If you don’t know any healthcare professionals personally but would like to give back to the ones working in your community, consider making a donation to a local hospital, clinic or long-term care facility. Many workers are still facing PPE shortages and would greatly appreciate some handmade masks. You could even drop off a gift certificate for a local restaurant that’s offering takeout, a basket of yummy baked goods or some coffee from a local coffee shop.

Help Out with Childcare

With many schools and daycare centers closed due to COVID-19, a lot of healthcare professionals are struggling to find a safe place for their kids to stay while they are working on the frontlines. If you have a friend or family member who is in desperate need of childcare during this time, consider offering up your time to help watch their children.

Offering to take care of a healthcare professional’s kids while they are at work takes a huge weight off their shoulders. It can save them a heap of money, too, especially if they are working doubles.

Before you make this offer, just make sure you know it’s something that you’ll be able to handle. Also, you should only volunteer to do this if you know for certain that you haven’t been around anyone who is sick or has potentially been exposed to the virus.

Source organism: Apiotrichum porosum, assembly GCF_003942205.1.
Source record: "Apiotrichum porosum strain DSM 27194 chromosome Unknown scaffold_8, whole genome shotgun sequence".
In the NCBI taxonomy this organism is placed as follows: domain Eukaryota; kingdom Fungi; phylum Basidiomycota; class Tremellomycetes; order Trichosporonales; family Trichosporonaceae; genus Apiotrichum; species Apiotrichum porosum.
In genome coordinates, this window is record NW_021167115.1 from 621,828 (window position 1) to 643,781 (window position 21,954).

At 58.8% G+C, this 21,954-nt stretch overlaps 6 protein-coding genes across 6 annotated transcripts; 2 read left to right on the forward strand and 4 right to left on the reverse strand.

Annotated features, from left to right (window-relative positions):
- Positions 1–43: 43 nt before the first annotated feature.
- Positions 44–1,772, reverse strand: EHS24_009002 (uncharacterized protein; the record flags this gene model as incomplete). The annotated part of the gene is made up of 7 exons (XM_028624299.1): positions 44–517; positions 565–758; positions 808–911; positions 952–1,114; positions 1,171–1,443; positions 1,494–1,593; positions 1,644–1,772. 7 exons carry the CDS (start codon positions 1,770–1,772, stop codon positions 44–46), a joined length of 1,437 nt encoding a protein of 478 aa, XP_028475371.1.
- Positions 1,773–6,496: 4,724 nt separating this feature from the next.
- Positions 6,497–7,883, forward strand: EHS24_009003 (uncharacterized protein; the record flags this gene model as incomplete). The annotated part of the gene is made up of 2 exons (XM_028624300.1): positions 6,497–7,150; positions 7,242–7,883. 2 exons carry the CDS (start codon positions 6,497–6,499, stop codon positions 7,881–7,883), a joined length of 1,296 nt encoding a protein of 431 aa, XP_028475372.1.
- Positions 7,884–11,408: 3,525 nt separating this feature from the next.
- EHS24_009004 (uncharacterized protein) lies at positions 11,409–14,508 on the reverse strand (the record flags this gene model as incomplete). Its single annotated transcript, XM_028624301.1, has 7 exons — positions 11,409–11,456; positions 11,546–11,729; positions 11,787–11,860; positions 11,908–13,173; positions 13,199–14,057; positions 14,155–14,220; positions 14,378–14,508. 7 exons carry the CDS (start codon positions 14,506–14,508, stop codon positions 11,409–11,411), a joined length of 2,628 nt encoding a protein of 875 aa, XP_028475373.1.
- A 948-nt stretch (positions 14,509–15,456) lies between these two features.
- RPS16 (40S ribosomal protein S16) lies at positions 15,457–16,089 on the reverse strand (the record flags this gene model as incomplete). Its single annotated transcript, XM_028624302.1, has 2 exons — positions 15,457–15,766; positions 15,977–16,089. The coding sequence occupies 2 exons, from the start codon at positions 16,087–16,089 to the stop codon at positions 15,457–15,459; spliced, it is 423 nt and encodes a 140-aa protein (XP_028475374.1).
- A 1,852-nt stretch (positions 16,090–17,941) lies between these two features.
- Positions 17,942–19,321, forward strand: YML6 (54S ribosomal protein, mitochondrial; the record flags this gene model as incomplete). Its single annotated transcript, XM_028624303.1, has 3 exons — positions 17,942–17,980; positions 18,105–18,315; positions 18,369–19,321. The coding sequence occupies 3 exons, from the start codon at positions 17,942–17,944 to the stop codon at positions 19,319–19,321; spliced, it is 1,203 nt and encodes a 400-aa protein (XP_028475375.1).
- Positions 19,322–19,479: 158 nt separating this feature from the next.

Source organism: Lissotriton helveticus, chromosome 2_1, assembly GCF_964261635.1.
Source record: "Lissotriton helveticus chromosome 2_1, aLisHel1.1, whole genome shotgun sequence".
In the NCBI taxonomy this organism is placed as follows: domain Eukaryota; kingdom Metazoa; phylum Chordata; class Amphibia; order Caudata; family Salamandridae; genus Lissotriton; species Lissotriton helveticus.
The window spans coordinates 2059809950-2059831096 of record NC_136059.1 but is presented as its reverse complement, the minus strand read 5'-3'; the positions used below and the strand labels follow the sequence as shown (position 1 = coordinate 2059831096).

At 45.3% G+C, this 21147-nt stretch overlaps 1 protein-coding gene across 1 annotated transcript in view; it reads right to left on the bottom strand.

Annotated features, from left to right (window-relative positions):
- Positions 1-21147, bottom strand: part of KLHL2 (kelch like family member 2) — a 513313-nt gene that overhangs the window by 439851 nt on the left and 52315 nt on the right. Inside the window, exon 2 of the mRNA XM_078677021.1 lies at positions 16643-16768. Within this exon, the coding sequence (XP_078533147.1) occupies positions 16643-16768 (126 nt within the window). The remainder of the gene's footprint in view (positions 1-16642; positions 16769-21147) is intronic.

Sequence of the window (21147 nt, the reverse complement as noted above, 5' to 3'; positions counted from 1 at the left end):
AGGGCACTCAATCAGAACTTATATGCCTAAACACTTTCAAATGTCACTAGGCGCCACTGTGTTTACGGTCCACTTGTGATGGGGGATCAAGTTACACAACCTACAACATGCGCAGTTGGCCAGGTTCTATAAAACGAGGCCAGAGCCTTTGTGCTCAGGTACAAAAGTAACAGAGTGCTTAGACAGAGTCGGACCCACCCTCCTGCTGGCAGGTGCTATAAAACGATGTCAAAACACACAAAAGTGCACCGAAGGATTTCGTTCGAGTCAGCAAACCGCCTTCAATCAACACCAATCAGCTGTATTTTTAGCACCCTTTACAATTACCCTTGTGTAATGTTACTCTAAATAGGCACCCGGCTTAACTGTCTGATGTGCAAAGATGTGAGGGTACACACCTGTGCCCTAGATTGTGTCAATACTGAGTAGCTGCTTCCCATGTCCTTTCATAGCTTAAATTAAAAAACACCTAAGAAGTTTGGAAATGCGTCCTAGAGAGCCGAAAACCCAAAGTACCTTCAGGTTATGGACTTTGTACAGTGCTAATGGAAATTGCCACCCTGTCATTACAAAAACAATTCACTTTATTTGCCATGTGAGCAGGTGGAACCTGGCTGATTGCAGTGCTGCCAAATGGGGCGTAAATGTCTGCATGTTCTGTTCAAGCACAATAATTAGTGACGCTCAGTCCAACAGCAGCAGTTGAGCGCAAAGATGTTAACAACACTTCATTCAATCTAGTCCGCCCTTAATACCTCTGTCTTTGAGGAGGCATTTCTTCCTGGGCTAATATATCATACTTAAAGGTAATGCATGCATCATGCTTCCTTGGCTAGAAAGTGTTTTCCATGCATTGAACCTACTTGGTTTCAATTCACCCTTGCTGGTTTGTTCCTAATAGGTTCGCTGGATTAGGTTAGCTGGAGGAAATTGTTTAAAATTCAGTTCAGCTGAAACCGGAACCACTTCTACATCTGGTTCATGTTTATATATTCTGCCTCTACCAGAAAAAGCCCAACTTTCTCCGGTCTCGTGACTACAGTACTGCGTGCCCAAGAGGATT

Avoid Making Them Your Source of COVID-19 Information

When you know someone who works in healthcare, it’s tempting to ask them all of your questions. Right now, though, you should definitely think twice before pestering a friend or loved one with all of your COVID-19 questions. After spending 8, 12, 16 or more hours working on the frontlines and dealing with the virus day in and day out, the last thing they want to do is come home to be badgered about the crisis.

Healthcare workers’ lives are currently dominated by the coronavirus. When you are chatting with them, it’s a topic that should be avoided, unless they bring it up first. While many healthcare providers will answer any questions you may have because they feel an obligation to do so, now is not the time to put them in that situation in the first place. Let them enjoy some corona-free hours during their (very limited) downtime.

Be There for Them

There for Them

The COVID-19 outbreak has created a world in which most of us never even imagined living. Healthcare providers train for public health crises, but no amount of learning from a book can fully prepare anyone for the situations that many workers are now facing. If you have a healthcare professional in your life, simply being there for them in whatever way they need is the best way that you can help them during this time. Be a listening ear, prepare dinner and drop it on their front porch, or extend a simple “thank you.” Just letting them know that you appreciate and care for them can help keep them going on their hardest days.